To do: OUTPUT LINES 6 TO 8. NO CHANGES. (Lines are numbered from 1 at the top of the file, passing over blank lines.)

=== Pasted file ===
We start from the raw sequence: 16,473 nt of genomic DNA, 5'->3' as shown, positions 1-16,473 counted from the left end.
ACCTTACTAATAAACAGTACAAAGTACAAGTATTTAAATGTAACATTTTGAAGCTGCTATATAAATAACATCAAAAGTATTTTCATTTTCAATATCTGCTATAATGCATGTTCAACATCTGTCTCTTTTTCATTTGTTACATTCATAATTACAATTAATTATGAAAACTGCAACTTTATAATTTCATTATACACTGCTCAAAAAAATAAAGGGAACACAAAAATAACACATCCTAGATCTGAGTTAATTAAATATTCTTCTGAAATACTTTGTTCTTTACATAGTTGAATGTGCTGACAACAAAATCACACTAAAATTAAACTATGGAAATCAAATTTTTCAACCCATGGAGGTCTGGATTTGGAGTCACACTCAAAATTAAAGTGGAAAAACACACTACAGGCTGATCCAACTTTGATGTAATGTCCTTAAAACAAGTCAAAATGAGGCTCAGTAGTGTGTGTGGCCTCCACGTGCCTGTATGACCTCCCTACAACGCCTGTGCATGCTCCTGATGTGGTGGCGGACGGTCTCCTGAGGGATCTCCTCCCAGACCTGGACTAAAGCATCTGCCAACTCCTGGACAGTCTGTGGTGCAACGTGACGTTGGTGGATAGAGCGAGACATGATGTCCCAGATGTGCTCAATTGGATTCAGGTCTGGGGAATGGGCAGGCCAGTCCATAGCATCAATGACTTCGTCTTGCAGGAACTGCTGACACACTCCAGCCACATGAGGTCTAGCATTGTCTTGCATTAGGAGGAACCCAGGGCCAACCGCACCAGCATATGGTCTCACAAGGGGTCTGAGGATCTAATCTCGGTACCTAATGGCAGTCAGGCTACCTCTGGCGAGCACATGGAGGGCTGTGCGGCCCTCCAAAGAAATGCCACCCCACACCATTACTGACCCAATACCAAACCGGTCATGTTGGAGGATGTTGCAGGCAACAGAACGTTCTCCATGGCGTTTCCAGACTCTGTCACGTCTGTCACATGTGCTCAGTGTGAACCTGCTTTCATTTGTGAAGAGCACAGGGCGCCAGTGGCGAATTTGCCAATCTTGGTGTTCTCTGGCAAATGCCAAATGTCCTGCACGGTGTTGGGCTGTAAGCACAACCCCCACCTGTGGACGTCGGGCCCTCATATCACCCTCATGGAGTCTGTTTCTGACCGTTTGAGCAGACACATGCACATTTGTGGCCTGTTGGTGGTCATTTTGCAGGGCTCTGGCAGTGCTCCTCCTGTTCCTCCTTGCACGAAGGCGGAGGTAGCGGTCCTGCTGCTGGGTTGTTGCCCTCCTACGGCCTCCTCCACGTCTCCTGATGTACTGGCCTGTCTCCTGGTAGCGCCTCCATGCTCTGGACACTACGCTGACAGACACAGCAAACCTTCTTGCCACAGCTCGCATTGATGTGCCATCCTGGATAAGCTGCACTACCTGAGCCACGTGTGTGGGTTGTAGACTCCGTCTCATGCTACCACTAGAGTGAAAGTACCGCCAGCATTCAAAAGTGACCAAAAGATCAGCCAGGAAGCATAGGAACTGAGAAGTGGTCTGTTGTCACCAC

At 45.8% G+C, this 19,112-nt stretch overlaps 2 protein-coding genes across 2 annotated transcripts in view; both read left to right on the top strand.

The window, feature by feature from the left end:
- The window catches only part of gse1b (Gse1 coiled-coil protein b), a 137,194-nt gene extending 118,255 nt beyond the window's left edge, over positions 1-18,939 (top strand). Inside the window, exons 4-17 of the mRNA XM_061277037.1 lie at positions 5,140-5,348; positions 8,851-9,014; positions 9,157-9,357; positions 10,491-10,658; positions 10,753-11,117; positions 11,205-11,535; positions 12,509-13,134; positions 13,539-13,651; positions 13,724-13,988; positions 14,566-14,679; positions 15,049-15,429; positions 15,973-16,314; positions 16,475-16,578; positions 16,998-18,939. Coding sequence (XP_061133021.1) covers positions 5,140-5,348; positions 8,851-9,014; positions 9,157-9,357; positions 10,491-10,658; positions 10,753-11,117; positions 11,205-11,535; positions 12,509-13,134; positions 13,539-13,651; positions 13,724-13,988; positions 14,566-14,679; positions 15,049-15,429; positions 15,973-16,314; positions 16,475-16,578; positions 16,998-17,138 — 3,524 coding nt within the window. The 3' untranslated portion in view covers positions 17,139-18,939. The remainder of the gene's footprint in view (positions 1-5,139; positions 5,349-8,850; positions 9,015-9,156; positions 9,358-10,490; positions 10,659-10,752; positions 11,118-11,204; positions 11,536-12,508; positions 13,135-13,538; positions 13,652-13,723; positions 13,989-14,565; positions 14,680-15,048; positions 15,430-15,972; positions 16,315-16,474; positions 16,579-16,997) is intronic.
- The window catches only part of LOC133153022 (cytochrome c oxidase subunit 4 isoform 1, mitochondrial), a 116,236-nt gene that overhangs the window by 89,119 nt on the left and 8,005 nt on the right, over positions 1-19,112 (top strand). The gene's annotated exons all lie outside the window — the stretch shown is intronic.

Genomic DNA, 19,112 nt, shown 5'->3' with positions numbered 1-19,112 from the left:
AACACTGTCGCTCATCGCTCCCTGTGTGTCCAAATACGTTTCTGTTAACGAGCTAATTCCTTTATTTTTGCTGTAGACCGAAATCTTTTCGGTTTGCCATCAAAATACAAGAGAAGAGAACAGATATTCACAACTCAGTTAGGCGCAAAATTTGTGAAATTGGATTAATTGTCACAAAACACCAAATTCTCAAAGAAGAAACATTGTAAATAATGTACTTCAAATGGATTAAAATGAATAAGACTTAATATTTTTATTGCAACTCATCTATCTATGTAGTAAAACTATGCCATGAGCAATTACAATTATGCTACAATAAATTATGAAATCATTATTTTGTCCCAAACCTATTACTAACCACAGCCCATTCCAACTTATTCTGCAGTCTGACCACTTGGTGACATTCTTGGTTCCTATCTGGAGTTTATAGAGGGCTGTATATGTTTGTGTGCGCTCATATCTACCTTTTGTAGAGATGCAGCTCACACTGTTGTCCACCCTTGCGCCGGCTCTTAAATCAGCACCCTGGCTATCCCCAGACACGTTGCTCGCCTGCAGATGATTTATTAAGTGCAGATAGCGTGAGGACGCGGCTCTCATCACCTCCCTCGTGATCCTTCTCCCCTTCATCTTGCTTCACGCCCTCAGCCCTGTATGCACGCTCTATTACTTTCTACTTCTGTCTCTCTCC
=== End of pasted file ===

- The window catches only part of LOC133153022 (cytochrome c oxidase subunit 4 isoform 1, mitochondrial), a 116,236-nt gene that overhangs the window by 89,119 nt on the left and 8,005 nt on the right, over positions 1-19,112 (top strand). The gene's annotated exons all lie outside the window — the stretch shown is intronic.

Genomic DNA, 19,112 nt, shown 5'->3' with positions numbered 1-19,112 from the left:
AACACTGTCGCTCATCGCTCCCTGTGTGTCCAAATACGTTTCTGTTAACGAGCTAATTCCTTTATTTTTGCTGTAGACCGAAATCTTTTCGGTTTGCCATCAAAATACAAGAGAAGAGAACAGATATTCACAACTCAGTTAGGCGCAAAATTTGTGAAATTGGATTAATTGTCACAAAACACCAAATTCTCAAAGAAGAAACATTGTAAATAATGTACTTCAAATGGATTAAAATGAATAAGACTTAATATTTTTATTGCAACTCATCTATCTATGTAGTAAAACTATGCCATGAGCAATTACAATTATGCTACAATAAATTATGAAATCATTATTTTGTCCCAAACCTATTACTAACCACAGCCCATTCCAACTTATTCTGCAGTCTGACCACTTGGTGACATTCTTGGTTCCTATCTGGAGTTTATAGAGGGCTGTATATGTTTGTGTGCGCTCATATCTACCTTTTGTAGAGATGCAGCTCACACTGTTGTCCACCCTTGCGCCGGCTCTTAAATCAGCACCCTGGCTATCCCCAGACACGTTGCTCGCCTGCAGATGATTTATTAAGTGCAGATAGCGTGAGGACGCGGCTCTCATCACCTCCCTCGTGATCCTTCTCCCCTTCATCTTGCTTCACGCCCTCAGCCCTGTATGCACGCTCTATTACTTTCTACTTCTGTCTCTCTCC